Scan Protocol and Image Reconstruction
All patients were scanned with a 64-slice CT scanner (Sensation 64, Siemens) equipped with a new feature in multislice CT technology, so-called z-axis flying-focus technology.13 The central 32 detector rows acquire 0.6-mm slices, and the flying-focus spot switches back and forth between 2 z positions between each reading. Two slices per detector row are acquired, which results in a higher oversampling rate in the z axis, thereby reducing artifacts related to the spiral acquisition and improving spatial resolution down to 0.4 mm3.13 Angiographic scan parameters included the following: number of slices per rotation, 32×2; individual detector width, 0.6 mm; rotation time, 330 ms; table feed, 3.8 mm per rotation; tube voltage, 120 kV; tube current, 900 mA; and prospective x-ray tube modulation, none. Calcium scoring parameters (similar unless indicated) were a tube current of 150 mA and prospective x-ray tube modulation. The radiation exposure for CT coronary angiography with this scan protocol was calculated as 15.2 to 21.4 mSv (for men and women, respectively) using dedicated software (WinDose, Institute of Medical Physics). The radiation exposure of calcium scoring using a comparable scan protocol (including prospective x-ray tube modulation) on a 16-slice scanner was calculated as 1.3 to 1.7 mSv (for men and women, respectively).14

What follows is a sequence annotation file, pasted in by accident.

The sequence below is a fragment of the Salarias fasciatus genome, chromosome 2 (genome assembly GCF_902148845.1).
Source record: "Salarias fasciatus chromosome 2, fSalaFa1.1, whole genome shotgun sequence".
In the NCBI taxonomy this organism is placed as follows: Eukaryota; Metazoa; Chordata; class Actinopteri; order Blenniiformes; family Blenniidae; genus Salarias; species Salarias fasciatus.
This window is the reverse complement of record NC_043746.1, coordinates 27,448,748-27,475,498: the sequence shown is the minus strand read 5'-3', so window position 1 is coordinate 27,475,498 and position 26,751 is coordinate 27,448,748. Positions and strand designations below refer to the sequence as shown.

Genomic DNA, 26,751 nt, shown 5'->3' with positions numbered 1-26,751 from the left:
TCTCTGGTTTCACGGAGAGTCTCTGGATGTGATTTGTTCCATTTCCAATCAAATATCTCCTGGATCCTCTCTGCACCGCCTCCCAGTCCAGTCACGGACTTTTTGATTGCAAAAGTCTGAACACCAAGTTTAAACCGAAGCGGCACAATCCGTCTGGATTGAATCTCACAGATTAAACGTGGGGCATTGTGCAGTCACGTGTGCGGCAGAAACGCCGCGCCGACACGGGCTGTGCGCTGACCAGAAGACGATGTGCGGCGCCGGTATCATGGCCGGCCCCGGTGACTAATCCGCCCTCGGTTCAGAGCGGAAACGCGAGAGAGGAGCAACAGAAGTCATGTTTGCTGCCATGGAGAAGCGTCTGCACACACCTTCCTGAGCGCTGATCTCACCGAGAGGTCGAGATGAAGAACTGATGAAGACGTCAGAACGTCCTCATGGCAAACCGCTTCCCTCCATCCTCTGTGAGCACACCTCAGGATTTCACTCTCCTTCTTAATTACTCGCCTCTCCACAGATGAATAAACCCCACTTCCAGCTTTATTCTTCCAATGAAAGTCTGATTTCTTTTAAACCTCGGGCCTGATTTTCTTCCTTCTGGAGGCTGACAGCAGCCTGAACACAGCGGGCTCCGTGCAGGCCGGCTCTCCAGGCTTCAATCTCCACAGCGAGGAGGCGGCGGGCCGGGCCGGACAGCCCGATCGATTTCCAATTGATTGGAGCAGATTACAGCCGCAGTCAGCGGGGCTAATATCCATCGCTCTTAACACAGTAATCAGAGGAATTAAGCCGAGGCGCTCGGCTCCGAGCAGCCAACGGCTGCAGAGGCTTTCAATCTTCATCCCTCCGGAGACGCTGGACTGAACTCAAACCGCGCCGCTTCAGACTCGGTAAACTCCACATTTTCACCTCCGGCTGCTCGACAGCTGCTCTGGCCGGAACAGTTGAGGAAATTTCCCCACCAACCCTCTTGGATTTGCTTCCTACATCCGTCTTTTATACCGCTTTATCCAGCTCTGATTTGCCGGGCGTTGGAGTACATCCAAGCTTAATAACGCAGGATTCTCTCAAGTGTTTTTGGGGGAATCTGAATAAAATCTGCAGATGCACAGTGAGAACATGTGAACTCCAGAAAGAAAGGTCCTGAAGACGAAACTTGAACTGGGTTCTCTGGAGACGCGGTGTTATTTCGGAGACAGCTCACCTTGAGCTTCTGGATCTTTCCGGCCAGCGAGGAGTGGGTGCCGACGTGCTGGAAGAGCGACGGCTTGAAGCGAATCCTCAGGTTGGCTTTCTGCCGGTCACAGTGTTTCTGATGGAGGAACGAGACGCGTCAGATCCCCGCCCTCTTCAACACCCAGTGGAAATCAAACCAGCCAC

A bolus of 100 mL contrast material (iomeprol, Iomeron 400) was injected through an arm vein at a flow rate of 5 mL/s. A bolus-tracking technique was used to synchronize the arrival of contrast in the coronary arteries with the initiation of the scan. To monitor the arrival of contrast material, axial scans were obtained at the level of the ascending aorta with a delay of 10 seconds after the start of the contrast injection. The scan was automatically started when a threshold of 100 Hounsfield units was reached in a region of interest positioned in the ascending aorta.